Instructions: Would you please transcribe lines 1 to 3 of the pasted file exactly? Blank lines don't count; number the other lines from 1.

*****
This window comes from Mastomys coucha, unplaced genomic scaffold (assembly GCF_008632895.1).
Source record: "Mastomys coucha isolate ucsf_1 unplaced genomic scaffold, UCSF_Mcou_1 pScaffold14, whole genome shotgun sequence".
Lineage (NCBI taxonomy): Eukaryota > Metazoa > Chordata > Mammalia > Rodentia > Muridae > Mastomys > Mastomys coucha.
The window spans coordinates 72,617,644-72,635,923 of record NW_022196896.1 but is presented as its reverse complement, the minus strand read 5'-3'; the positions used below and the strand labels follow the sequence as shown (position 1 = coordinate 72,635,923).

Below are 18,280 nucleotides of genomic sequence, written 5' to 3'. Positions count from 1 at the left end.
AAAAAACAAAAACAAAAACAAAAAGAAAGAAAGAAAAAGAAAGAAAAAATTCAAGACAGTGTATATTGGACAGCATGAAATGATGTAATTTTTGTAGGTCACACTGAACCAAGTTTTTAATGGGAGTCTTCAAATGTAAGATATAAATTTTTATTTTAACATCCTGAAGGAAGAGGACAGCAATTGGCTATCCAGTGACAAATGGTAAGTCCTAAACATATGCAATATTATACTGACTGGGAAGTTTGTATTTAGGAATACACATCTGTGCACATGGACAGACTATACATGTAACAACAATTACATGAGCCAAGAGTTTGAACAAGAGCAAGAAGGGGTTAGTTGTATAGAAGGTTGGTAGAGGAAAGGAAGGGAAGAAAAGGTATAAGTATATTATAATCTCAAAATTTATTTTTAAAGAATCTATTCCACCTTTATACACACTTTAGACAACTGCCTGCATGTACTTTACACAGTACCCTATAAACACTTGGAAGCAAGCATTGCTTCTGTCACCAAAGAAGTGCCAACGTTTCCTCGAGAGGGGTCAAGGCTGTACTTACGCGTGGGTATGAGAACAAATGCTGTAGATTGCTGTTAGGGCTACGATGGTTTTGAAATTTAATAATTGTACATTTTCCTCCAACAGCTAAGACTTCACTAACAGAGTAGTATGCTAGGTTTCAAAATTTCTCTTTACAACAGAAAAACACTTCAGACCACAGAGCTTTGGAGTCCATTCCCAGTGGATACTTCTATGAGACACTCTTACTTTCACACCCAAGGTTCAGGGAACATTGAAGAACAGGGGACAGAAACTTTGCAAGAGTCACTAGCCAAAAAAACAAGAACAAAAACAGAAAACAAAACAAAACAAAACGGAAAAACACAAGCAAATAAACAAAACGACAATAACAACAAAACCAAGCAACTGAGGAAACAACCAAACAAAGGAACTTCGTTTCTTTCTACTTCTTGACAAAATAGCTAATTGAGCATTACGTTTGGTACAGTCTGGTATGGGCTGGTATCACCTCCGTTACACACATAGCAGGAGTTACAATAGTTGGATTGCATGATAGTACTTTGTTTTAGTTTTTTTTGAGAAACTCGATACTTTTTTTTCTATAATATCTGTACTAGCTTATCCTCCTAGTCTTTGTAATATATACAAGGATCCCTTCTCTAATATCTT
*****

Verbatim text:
This window comes from Mastomys coucha, unplaced genomic scaffold (assembly GCF_008632895.1).
Source record: "Mastomys coucha isolate ucsf_1 unplaced genomic scaffold, UCSF_Mcou_1 pScaffold14, whole genome shotgun sequence".
Lineage (NCBI taxonomy): Eukaryota > Metazoa > Chordata > Mammalia > Rodentia > Muridae > Mastomys > Mastomys coucha.